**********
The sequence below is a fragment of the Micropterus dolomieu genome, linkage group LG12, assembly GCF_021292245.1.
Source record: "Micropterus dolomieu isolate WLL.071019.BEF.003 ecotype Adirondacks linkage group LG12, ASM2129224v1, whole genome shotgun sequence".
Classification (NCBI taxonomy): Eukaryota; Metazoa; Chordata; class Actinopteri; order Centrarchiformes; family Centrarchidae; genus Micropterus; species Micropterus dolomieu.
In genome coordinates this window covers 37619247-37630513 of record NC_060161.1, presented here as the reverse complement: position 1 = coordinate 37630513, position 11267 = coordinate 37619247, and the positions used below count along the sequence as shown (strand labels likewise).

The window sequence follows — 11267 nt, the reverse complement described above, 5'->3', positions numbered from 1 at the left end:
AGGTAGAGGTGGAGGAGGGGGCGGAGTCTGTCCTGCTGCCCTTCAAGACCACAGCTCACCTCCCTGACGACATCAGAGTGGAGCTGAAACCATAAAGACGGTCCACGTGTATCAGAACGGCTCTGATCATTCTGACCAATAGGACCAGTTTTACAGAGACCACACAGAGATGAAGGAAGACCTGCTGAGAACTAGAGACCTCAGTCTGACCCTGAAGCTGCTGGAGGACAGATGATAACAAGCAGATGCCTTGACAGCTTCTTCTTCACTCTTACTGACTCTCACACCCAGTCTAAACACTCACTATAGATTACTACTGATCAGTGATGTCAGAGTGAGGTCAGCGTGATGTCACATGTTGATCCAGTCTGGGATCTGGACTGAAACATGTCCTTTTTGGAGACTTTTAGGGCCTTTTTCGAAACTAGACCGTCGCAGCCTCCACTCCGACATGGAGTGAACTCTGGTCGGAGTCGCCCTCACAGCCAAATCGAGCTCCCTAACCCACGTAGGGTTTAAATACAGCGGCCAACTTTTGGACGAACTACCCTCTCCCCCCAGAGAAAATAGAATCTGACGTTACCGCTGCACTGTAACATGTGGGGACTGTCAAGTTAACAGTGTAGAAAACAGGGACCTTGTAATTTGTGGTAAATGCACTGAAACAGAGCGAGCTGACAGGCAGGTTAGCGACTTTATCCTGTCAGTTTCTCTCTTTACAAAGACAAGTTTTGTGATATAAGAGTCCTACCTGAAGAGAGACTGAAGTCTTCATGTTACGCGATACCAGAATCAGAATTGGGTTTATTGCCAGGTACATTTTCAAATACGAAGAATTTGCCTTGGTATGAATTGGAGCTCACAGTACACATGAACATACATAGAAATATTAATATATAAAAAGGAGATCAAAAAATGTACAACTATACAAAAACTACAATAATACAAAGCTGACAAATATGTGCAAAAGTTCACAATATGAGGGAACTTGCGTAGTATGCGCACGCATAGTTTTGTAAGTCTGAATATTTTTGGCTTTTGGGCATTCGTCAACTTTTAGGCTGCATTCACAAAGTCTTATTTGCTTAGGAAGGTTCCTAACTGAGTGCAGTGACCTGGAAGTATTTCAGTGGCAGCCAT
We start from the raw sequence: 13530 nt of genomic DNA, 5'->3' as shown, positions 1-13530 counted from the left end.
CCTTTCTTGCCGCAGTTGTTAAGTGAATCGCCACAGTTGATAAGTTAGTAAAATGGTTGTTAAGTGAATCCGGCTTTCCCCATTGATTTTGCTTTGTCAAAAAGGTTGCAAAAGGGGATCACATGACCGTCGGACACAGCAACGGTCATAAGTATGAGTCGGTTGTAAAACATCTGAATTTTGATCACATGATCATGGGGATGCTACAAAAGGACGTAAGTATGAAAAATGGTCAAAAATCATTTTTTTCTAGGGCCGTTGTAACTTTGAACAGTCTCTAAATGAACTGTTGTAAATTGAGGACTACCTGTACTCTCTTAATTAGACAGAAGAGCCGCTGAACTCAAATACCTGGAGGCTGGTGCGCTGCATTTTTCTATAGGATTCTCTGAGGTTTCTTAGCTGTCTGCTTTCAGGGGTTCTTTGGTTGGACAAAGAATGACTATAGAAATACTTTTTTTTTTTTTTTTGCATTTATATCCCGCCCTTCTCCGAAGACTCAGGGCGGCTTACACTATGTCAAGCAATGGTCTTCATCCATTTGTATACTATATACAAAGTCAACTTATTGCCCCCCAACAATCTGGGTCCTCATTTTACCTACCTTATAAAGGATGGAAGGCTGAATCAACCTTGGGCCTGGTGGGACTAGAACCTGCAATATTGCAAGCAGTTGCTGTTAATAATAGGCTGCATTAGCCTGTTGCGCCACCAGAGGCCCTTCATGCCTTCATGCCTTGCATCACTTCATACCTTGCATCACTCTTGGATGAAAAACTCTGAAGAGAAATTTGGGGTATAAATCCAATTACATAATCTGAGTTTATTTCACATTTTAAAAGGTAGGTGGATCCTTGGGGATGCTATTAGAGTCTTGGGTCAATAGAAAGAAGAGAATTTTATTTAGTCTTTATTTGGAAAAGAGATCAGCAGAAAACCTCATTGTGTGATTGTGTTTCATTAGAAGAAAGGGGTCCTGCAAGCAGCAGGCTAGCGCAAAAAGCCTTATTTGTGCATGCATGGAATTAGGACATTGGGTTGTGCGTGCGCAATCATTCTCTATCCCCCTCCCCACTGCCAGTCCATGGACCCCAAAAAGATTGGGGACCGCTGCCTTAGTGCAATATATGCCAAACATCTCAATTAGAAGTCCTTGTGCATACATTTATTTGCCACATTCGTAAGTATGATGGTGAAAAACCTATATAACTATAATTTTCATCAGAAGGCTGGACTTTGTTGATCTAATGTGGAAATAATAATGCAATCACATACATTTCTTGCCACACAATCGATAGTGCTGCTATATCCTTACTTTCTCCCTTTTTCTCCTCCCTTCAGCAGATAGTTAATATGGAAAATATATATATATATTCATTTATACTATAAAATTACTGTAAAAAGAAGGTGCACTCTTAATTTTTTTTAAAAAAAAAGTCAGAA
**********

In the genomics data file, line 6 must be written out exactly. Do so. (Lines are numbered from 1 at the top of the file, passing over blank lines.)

AGGTAGAGGTGGAGGAGGGGGCGGAGTCTGTCCTGCTGCCCTTCAAGACCACAGCTCACCTCCCTGACGACATCAGAGTGGAGCTGAAACCATAAAGACGGTCCACGTGTATCAGAACGGCTCTGATCATTCTGACCAATAGGACCAGTTTTACAGAGACCACACAGAGATGAAGGAAGACCTGCTGAGAACTAGAGACCTCAGTCTGACCCTGAAGCTGCTGGAGGACAGATGATAACAAGCAGATGCCTTGACAGCTTCTTCTTCACTCTTACTGACTCTCACACCCAGTCTAAACACTCACTATAGATTACTACTGATCAGTGATGTCAGAGTGAGGTCAGCGTGATGTCACATGTTGATCCAGTCTGGGATCTGGACTGAAACATGTCCTTTTTGGAGACTTTTAGGGCCTTTTTCGAAACTAGACCGTCGCAGCCTCCACTCCGACATGGAGTGAACTCTGGTCGGAGTCGCCCTCACAGCCAAATCGAGCTCCCTAACCCACGTAGGGTTTAAATACAGCGGCCAACTTTTGGACGAACTACCCTCTCCCCCCAGAGAAAATAGAATCTGACGTTACCGCTGCACTGTAACATGTGGGGACTGTCAAGTTAACAGTGTAGAAAACAGGGACCTTGTAATTTGTGGTAAATGCACTGAAACAGAGCGAGCTGACAGGCAGGTTAGCGACTTTATCCTGTCAGTTTCTCTCTTTACAAAGACAAGTTTTGTGATATAAGAGTCCTACCTGAAGAGAGACTGAAGTCTTCATGTTACGCGATACCAGAATCAGAATTGGGTTTATTGCCAGGTACATTTTCAAATACGAAGAATTTGCCTTGGTATGAATTGGAGCTCACAGTACACATGAACATACATAGAAATATTAATATATAAAAAGGAGATCAAAAAATGTACAACTATACAAAAACTACAATAATACAAAGCTGACAAATATGTGCAAAAGTTCACAATATGAGGGAACTTGCGTAGTATGCGCACGCATAGTTTTGTAAGTCTGAATATTTTTGGCTTTTGGGCATTCGTCAACTTTTAGGCTGCATTCACAAAGTCTTATTTGCTTAGGAAGGTTCCTAACTGAGTGCAGTGACCTGGAAGTATTTCAGTGGCAGCCAT